CLC Testimony and Comments

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Testimony: Public Oversight Hearing: The Department of Behavioral Health

November 20, 2019

Many of the Children’s Law Center works with – children in the foster care system or receiving special education services – only need our services because their mental health needs have gone unaddressed. Many of these children have been faced with multiple adverse childhood experiences and resulting complex trauma and need access to high quality services to achieve stability. One of the best ways to improve access to mental health care for children is to provide services where they are.

Testimony: Agency Responses to Code Violations and the Subsequent Fire at 708 Kennedy Street N.W.

November 18, 2019

Children's Law Center knows how important healthy housing is in providing a child with a strong foundation of family, health and education. However, the CLC team has testified numerous times about DCRA's inability to adequately protect and enforce housing code violations. It is our experience that our clients cannot rely on DCRA to address housing issues in any meaningful way.

Testimony: Lead Hazard Prevention and Elimination Amendment Act of 2019

November 18, 2019

Children’s Law Center testified in support of B23-407, the Lead Hazard Prevention and Elimination Amendment Act of 2019. 

Testimony: The Child Safety and Well-Being Ombudsperson Establishment Act of 2019

October 28, 2019

For more than 20 years, we have worked with DC’s Child Family Services Agency. As recently as this year, we have voiced our many concerns regarding CFSA’s individual child and family level practices and about systemic issues that we believe are negatively impacting DC children involved with the child welfare system. Because of this, Executive Director Judith Sandalow voiced our strong support for the Child Safety and Well-Being Ombudsperson Establishment Act of 2019.

Testimony: Dyslexia and Other Reading Disabilities Screening and Prevention Pilot Program Act of 2019

October 21, 2019

Many Children's Law Center clients have learning disabilities and special education needs. We believe that it is of paramount importance that children are universally screened for disabilities - including Dyslexia - as early as possible to ensure they have the greatest chance to meet their educational goals.

Testimony: Students’ Right to Home or Hospital Instruction Act of 2019

October 21, 2019

Sometimes the children we work with face a serious health condition that keeps them out of school for a prolonged period. They might be hospitalized or confined to home for more than 10 straight days, or they may have a chronic condition, like sickle cell anemia, that causes repeated, intermittent absences. More than 150 DC students find themselves in these situations every year and request home or hospital instruction.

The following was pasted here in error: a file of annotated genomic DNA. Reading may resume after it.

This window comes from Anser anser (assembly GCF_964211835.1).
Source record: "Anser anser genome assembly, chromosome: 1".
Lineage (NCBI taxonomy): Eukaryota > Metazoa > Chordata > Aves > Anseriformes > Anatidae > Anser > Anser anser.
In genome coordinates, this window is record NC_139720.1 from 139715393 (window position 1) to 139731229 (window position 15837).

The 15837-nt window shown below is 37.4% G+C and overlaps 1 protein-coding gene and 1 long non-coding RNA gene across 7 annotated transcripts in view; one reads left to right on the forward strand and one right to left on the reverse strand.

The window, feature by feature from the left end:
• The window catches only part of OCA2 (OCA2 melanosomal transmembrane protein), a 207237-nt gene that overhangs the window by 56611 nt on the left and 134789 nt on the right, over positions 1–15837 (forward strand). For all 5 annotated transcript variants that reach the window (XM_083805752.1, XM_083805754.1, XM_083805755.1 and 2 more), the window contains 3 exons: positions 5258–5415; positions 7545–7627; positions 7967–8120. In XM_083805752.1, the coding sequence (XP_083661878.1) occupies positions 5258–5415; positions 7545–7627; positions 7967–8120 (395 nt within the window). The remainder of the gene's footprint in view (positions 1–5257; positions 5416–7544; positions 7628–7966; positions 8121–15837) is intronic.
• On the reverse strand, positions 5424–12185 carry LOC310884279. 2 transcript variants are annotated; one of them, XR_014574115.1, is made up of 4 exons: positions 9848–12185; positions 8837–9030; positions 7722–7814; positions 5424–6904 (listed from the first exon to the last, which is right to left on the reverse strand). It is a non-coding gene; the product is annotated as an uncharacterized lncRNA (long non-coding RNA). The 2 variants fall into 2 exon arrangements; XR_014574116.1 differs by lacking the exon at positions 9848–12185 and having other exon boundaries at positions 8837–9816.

Testimony: The Community Safety and Health Amendment Act of 2019

October 17, 2019

Executive Director Judith Sandalow and Supervising Attorney Naïké Savain testified on behalf of Children’s Law Center in opposition to B23-0318 the Community Safety and Health Amendment Act of 2019.

Testimony: Detained Youth Access to the Juvenile Services Program Amendment Act of 2019

October 17, 2019

Children’s Law Center is known across the District for our medical legal partnerships and our work with children in foster care. Some of the children we support in the child abuse and neglect system also have juvenile delinquency cases. In 2018 there were approximately 50 youth that had child abuse and neglect cases and some type of juvenile justice case. When the District secures, detains or commits these youth, they are in the joint custody of DC’s Child and Family Services Agency (CFSA) and DC’s Department of Youth Rehabilitative Services (DYRS).

Testimony: Public School Transparency Amendment Act and Public Charter School Closure Amendment Act

October 2, 2019

Children’s Law Center believes that transparency is an important tenet of democracy because it provides residents and their elected representatives the ability to meaningfully participate. This is particularly critical for a public education system that is a mix of traditional and charter schools and which requires students and parents to make important choices about what school to attend.

Testimony: Special Education Rights for Youth Defendants Amendment Act and Protecting Children Through Mandatory Reporting Amendment Act

July 11, 2019

In our experience, much-needed special education services can be seriously disrupted when a student with a disability enters the criminal justice system. Schools and agencies may not coordinate and share information. Educational records often aren’t transferred promptly or sometimes at all. Special education services may be neglected. Classes can be missed and the student falls further behind. Re-enrollment in the student’s school can be delayed upon reentry. The upshot is that the student’s right to an education can get lost in the system.